Sunday, 29 May 2016

Star Gazing

“When it is dark enough, you can see the stars.”
An apt observation, made by Ralph Waldo Emerson, the 19th century American philosophical writer.

Work is frequently demanding and can be stressful. However, in my experience, things can usually be made easier through the support and understanding of others. If you raise your head from the silo in which you operate, try to put yourself in colleagues’ shoes (in particular make the effort to consider the struggle of those who work in different areas), and offer to help, you and they are likely to benefit. In the organisation I joined near the end of last year, we are going through a period of significant change and this has to be achieved at pace. During the past six months (that’s how long I’ve been there now) we have designed and run our first employee survey (with a 76% response rate - not bad when most people had been discouraged in the past from voicing their opinions). We wanted to determine the main areas of concern across the business (as well as raising awareness of the good things we need to celebrate and share – we had some world-leading results, for example 83% for being a friendly place to work).
Friendship is important; it has the ability to enhance health and wellbeing – research has shown that being in a strained relationship can extend the time it takes for physical wounds to heal and it can also have an impact on a business’ bottom line - Gallup research shows that employee engagement can be increased by up to 50% when people have a close friend at work, with those individuals with a “best friend” at work being seven times more likely to engage fully in their role, responsibilities and broader environment. 
In January we held a two-day Group conference, open to anyone who wanted to attend, to discuss matters raised and to ask people to become actively involved in enhancing our business and our clients’ experience. Nearly 20% of the company have put themselves forward, to play a role in addition to their day jobs. Each volunteer has stated the areas of required change in which they are interested. The table debate facilitators from the conferences have been brought together as team coordinators and given training in how to project manage, interact with stakeholders, build enthusiasm and maintain their personal resilience. Each change theme has an executive team sponsor (and the sponsor is responsible for an area that is NOT their usual day job – so, for example, the executive championing Reward and Recognition is usually busy with asset management). The executive top team came to meet with their core support groups on the second day of the training and one executive commented to me afterwards that “it was marvellous” but that he felt like he had “entered a parallel universe”. He was energised by their enthusiasm (being honest, much of his and my current day job is grinding hard work) and it gave him greater optimism for the future. He should not have been so surprised. People are social and, provided that they feel supported, they will want to work together to build a better future. Who goes to work with the intention of doing a bad job or wishing to be unhappy?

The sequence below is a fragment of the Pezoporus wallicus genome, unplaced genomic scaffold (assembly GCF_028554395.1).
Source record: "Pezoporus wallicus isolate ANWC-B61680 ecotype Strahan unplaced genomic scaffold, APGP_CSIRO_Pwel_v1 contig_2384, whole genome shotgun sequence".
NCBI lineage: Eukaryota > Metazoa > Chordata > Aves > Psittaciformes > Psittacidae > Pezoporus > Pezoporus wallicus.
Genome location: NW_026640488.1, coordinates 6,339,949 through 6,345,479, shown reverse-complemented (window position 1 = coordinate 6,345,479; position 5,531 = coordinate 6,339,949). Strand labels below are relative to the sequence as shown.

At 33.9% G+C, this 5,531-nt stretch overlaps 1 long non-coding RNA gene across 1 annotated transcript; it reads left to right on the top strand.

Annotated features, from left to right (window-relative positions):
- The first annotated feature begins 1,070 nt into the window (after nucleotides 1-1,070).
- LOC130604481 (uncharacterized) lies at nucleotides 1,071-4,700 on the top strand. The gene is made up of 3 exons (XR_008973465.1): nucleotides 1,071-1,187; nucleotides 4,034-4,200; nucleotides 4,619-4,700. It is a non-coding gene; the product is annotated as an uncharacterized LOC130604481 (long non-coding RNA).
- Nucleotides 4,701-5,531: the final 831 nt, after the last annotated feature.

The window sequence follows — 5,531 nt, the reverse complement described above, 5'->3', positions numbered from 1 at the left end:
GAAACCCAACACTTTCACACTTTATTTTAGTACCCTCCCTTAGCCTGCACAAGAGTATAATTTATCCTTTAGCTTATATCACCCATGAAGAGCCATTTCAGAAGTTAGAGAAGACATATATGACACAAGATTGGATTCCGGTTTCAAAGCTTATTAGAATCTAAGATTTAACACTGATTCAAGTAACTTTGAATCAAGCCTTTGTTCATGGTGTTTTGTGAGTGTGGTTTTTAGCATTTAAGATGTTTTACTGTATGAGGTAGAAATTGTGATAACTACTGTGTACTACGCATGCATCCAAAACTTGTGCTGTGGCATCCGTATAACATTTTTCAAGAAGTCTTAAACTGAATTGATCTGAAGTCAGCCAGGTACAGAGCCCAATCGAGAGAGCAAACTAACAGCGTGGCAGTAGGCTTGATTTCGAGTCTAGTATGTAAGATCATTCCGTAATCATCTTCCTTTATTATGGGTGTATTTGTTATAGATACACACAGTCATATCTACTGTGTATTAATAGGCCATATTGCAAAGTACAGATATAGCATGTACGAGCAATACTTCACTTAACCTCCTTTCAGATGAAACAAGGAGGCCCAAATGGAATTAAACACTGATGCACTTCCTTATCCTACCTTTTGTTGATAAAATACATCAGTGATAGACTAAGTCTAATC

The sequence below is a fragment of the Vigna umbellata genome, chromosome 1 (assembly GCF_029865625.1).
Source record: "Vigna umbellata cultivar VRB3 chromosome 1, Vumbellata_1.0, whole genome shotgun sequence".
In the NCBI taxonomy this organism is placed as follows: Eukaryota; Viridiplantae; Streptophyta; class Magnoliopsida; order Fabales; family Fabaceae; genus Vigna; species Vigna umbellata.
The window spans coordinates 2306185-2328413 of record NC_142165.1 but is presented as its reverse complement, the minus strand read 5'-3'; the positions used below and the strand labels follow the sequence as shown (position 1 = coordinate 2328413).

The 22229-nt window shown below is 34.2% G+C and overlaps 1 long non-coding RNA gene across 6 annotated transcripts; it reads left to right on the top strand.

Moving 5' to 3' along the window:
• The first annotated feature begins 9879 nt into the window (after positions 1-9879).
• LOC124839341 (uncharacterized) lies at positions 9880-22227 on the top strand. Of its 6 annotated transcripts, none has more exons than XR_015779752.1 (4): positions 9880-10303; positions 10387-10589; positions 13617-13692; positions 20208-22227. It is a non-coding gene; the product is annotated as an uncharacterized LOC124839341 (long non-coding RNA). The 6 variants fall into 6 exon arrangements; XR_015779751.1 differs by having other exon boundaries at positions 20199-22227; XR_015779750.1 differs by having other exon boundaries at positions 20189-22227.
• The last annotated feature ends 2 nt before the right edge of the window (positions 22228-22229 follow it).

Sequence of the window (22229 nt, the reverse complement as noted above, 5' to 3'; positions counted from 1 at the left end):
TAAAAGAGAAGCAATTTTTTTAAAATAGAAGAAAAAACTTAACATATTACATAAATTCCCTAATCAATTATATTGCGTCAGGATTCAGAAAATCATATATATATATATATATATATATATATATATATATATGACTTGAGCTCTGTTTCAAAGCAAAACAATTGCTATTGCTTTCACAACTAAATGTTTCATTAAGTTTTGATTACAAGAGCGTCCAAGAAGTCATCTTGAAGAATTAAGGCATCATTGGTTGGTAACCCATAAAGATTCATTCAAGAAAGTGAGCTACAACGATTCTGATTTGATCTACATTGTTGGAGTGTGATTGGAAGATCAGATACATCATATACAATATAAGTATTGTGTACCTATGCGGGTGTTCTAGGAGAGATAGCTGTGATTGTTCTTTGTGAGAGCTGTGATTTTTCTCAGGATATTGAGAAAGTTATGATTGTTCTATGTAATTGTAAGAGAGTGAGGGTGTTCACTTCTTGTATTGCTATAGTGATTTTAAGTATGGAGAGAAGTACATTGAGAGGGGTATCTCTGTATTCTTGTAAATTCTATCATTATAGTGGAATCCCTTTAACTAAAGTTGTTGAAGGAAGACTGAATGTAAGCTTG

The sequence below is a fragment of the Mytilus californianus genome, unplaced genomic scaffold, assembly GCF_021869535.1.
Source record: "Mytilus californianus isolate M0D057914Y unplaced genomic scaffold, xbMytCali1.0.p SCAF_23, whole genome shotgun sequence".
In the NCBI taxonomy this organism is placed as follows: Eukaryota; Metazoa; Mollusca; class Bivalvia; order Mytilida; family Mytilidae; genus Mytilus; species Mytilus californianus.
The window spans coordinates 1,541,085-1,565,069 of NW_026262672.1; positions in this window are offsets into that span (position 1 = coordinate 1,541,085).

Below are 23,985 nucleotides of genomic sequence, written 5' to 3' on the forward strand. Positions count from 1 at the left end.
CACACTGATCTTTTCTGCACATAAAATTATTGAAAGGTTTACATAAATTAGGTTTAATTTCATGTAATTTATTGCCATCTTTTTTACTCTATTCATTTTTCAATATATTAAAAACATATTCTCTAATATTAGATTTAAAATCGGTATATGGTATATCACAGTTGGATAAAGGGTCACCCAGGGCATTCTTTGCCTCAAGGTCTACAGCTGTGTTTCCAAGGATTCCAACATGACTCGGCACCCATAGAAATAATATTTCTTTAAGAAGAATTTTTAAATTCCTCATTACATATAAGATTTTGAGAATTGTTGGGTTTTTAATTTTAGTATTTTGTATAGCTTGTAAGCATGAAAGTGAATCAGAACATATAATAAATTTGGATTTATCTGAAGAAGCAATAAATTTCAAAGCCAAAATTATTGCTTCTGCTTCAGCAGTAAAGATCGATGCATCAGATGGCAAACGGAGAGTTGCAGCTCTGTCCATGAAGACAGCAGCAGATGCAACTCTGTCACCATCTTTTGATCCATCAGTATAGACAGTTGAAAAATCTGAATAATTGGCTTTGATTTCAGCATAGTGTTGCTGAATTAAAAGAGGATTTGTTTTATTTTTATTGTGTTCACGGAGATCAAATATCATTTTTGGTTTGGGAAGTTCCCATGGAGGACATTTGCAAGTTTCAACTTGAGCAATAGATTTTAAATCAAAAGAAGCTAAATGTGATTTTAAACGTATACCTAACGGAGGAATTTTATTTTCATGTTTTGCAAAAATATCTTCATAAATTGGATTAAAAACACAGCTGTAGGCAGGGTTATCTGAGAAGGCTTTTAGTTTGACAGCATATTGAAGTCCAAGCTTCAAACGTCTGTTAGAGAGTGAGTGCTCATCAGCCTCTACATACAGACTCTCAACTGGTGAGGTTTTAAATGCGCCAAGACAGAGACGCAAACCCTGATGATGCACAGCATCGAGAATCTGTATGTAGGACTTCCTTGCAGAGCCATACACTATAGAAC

As some of you know, I am finding life challenging at the moment, and I am happy to confess that it is my friends who are making it bearable. They are my stars. Over the past few weeks, a cherished few have made regular contact with me to check that I’m OK. Their concern and thoughtfulness has humbled me. They haven’t sought me out because they have to, they’ve done it because they care and that is the sign of true friendship. They know that I am juggling difficult things in my home-life, as well as a demanding new job. They have offered to help and to carry some of the load. They can’t cure my mother; support my autistic or troubled sisters; enable my father to recover; be a mother to my sons sitting life-changing exams; mend my car and hold my home together, but they can help me remain resilient and give me advice and encouragement.